Excluded, stereotyped and abused: where do women stand in UK politics today?
By Sian Norris,
100 years since (some) women won the right to vote, they’re still marginalised in corridors of our power – and facing a backlash there too.
Visitors at Westminster Hall are now welcomed into the British Houses of Parliament by a stained glass installation called “New Dawn”. Created in 2016 by the artist Mary Branson, and measuring six metres high, it’s an eye-catching, colourful celebration of the mass movement for women’s suffrage in the UK.
But how did Westminster exclude women before and after the 1918 Representation of the People’s Act? (Which widened the right to vote to include women over 30 years old, along with all men; it wasn’t until 1928 that all women won this right). And how does British politics continue to exclude women today?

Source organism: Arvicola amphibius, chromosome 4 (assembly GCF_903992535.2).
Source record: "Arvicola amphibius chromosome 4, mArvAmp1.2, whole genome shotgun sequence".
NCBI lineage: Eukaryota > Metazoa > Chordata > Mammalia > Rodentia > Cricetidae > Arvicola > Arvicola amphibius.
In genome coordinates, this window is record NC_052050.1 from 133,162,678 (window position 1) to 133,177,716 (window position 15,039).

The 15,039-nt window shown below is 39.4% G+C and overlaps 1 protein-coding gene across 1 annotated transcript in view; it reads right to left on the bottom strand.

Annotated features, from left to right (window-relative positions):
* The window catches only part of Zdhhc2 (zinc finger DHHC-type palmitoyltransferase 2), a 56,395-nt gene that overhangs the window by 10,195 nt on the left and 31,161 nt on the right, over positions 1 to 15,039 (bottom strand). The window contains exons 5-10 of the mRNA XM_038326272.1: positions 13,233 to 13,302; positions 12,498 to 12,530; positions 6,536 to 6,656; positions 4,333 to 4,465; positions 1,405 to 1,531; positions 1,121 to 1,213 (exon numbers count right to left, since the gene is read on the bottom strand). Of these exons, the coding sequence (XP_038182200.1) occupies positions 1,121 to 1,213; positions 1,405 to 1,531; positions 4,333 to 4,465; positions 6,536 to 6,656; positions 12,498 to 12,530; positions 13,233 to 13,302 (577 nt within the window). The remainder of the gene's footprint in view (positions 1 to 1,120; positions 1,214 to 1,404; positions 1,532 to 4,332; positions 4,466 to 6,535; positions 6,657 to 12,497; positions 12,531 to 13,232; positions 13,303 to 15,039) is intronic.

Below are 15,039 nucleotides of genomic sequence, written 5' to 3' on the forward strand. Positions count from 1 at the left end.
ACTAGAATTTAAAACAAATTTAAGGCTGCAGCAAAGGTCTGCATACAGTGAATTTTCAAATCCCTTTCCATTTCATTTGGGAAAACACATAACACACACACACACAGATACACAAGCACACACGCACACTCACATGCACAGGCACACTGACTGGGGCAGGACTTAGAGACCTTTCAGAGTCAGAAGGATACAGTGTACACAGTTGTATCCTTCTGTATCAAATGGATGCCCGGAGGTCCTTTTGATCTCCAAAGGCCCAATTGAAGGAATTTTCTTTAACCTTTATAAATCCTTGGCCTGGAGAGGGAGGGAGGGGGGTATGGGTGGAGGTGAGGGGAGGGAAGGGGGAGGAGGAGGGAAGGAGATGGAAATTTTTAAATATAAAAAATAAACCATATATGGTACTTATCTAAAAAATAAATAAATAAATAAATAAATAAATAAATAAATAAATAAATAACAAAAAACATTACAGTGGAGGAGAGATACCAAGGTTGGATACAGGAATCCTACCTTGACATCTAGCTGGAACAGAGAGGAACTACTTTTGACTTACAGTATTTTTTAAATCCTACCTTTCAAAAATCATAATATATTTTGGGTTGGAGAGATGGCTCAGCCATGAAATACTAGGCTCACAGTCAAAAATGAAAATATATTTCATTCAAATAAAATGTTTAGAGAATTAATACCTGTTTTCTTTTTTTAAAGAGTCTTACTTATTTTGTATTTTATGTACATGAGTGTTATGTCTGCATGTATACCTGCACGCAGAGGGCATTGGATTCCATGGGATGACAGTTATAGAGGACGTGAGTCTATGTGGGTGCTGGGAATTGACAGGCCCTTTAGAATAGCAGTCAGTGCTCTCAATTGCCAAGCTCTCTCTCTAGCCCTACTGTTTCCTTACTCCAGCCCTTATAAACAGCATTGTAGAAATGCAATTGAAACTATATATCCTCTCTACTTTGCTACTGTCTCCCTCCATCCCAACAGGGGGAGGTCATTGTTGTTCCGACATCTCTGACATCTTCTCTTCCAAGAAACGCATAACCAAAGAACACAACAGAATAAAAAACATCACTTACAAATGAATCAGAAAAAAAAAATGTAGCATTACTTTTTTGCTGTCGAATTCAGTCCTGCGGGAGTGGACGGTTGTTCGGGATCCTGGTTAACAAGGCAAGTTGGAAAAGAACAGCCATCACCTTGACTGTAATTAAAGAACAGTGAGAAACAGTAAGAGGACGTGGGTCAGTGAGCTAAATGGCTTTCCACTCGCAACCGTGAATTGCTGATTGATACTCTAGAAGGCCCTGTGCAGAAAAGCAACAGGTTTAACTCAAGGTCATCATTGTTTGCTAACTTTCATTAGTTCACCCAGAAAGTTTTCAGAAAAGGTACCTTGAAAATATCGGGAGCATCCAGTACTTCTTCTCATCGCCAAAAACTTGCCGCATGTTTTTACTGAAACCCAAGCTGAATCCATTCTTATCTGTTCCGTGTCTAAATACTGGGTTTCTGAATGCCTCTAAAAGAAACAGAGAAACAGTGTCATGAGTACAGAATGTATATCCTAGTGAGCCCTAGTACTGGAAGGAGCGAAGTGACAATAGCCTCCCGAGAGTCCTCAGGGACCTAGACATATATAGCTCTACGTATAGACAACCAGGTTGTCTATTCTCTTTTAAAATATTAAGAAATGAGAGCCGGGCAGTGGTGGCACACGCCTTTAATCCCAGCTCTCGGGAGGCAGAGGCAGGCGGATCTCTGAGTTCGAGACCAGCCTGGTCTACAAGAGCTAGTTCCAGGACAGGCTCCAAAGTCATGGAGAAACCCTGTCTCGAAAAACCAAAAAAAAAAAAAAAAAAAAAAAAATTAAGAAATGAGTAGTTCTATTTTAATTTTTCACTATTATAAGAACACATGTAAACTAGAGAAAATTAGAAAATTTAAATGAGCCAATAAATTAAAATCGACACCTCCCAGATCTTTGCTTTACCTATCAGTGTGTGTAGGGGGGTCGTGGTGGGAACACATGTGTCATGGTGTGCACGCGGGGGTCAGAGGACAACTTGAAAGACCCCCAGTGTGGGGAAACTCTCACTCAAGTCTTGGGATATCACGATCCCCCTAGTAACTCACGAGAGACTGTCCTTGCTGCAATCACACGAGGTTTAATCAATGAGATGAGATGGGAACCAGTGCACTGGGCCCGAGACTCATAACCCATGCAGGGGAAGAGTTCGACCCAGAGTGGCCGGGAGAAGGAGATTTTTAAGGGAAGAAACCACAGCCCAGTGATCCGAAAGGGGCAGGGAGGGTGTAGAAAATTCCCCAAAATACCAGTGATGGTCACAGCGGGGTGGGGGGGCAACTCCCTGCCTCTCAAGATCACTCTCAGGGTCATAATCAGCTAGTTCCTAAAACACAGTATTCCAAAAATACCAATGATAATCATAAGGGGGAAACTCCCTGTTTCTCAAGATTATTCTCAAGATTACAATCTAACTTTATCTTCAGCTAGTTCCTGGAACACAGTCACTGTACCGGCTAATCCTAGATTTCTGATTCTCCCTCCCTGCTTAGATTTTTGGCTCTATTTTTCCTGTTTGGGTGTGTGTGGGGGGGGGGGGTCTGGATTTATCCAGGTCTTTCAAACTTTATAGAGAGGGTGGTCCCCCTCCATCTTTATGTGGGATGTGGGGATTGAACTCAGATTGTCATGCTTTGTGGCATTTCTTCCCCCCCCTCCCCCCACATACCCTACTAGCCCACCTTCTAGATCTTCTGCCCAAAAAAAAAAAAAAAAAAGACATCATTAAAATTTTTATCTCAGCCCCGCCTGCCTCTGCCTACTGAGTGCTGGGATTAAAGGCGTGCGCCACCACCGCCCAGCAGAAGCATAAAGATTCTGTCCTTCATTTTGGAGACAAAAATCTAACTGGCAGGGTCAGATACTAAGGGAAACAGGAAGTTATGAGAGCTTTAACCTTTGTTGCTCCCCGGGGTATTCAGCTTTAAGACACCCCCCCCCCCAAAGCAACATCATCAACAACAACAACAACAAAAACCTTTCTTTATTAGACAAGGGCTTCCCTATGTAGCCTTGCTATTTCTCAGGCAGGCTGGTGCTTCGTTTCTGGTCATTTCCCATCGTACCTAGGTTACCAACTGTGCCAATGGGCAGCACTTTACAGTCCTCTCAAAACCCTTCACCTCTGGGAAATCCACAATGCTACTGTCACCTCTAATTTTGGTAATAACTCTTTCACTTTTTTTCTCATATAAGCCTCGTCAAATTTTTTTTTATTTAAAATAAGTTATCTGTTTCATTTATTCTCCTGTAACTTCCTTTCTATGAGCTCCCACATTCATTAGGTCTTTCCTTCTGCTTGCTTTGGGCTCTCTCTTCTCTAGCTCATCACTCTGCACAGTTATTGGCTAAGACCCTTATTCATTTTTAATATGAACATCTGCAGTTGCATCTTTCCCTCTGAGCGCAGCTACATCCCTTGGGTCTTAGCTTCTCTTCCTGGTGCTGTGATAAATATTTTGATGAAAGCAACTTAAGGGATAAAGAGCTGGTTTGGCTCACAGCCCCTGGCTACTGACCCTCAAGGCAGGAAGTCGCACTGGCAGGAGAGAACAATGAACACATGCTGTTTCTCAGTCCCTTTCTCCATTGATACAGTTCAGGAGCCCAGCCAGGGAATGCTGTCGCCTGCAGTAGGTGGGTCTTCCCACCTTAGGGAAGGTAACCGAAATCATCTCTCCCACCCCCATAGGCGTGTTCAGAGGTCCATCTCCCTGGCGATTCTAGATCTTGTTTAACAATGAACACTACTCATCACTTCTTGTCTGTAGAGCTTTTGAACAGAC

Before an 1834 fire necessitated the reconstruction of the Palace of Westminster, women weren’t allowed to set foot in the House. Men – including those not permitted to vote – could attend debates and sit in the public gallery.
Women were shut out of the business of politics altogether, and couldn’t bear witness to the debates and discussions that happened between men in power.
Click here to read the full article published by Open Democrazy on 19 December 2018.